If Congress Won’t Salvage Reinsurance, State Waivers May Offer a Workaround

A bipartisan solution seems unlikely, and Minnesota’s and Oklahoma’s experiences may make states flinch at setting up their own programs.

Richard Mark Kirkner

Amid the crashing and burning of Graham–Cassidy and the abrupt end to Tom Price’s career as HHS secretary, shards of a bipartisan effort to stabilize the individual health insurance markets emerged. They focused mostly on resurrecting the ACA cost-reduction payments and giving states flexibility to come up with their own ideas, like reinsurance, for shoring up the troubled individual market.

Price pushed ACA waivers in a letter to governors before his resignation. But just as Mitch McConnell pulled Graham–Cassidy, Minnesota Gov. Mark Dayton, a Democrat, fired off a scathing letter to Price, expressing frustration at a “nightmarish” waiver application gantlet and accusing HHS of reneging on a promise to preserve funds for a Minnesota program that subsidizes insurance for low-income earners.

Two weeks later, on the very day Price quit, Oklahoma Health and Human Services Commissioner Terry Cline sent him and Treasury Secretary Steve Mnuchin a letter accusing HHS of foot-dragging, effectively forcing the state to pull its waiver application because the agency broke its promise to approve it before Oklahoma health plans had to file their 2018 rates.

Justin Giovannelli, an associate research professor at Georgetown University’s Center on Health Insurance Reforms (CHIR) who has researched reinsurance waivers, says these experiences could give other states pause about seeking ACA waivers. “The next couple of weeks will be telling,” says Giovannelli. “Until now, reinsurance waivers have appeared to hold promise for at least some states. It’s been a path that the Obama administration had encouraged and that the Trump administration, in its first few months, strongly encouraged.”

Justin Giovannelli

Trump officials seemed thumbs-up on 1332 waivers, says Justin Giovannelli of Georgetown University. But the approval process has gone awry.

Setting up reinsurance programs has become a popular motivation for states to seek waivers under Section 1332 of the ACA. Reinsurance typically helps insurers pay the claims of people with high medical expenses. As a result, costs get spread across the covered population, helping to stabilize premiums and other costs. Originally, the ACA included a reinsurance mechanism funded with a tax on individual and group insurance, but that program expired after 2016.

Hawaii and Alaska are the first two states to get 1332 waivers, the former for its small-business exchange, the latter for a reinsurance program. Oregon and Iowa have also applied for reinsurance waivers (with Iowa seeking waivers on three other regulatory mechanisms as well). Massachusetts has applied for waivers of cost-sharing reduction requirements and premium-stabilization funding. New Hampshire has a draft waiver for reinsurance. Eight other states have enacted legislation to seek waivers but haven’t applied yet, according to Giovannelli’s research.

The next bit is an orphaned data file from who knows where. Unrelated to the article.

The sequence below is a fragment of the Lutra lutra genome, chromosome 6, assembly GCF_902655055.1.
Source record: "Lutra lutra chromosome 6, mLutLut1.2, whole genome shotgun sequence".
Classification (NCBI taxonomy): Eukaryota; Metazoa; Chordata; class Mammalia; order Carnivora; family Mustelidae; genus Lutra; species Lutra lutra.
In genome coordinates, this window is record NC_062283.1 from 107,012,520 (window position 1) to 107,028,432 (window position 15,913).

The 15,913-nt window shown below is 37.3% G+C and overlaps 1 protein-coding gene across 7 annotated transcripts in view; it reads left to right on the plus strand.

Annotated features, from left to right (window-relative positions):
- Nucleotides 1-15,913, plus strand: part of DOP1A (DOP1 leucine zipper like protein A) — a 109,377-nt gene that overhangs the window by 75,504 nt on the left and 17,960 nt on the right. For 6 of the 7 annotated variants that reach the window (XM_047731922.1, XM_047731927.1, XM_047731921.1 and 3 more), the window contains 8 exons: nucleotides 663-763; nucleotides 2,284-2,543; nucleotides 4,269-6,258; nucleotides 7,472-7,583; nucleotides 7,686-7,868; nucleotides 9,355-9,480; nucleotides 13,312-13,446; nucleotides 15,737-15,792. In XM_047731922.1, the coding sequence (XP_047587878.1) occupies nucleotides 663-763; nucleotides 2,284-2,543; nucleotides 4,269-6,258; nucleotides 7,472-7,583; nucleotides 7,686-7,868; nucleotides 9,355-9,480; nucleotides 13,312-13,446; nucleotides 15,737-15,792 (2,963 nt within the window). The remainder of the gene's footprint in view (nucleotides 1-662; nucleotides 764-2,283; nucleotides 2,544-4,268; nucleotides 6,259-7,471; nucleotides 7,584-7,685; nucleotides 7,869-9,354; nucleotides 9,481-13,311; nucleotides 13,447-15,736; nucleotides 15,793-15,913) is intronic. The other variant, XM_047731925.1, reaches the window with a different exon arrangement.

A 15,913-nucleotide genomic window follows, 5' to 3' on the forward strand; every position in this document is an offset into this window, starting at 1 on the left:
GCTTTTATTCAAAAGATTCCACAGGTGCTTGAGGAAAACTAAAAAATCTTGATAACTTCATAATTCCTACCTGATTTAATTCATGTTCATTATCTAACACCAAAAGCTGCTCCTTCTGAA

Frustrated state officials

The waiver application process is neither easy nor fast. First, a state’s legislature must pass the waiver, and then the governor must sign on. The next step is to submit the proposal to HHS, a process so daunting that the department provides a checklist. Once HHS determines the waiver application is complete, the clock starts on a six-month review period. CMS has not released any additional guidance since releasing the checklist in May.

Changes that a state wants to make under a 1332 waiver must meet certain requirements, Giovannelli and Georgetown CHIR colleague Kevin Lucia noted in a recent Commonwealth Fund blog post. Notably, the same number of residents must have insurance coverage and the program can’t add to the federal deficit. It was the Obama administration’s position that 1332 waivers require “federal officials to consider both the overall impact of a waiver on state residents and any disparate effects a proposal may have on vulnerable populations, including those with low incomes, older Americans, and those with serious health issues,” wrote Giovannelli and Lucia.

Whether Price’s successor will use similar measures is anyone’s guess.

JoAnn Volk

State officials she’s talked to expressed frustration with the 1332 waiver process, says research professor JoAnn Volk.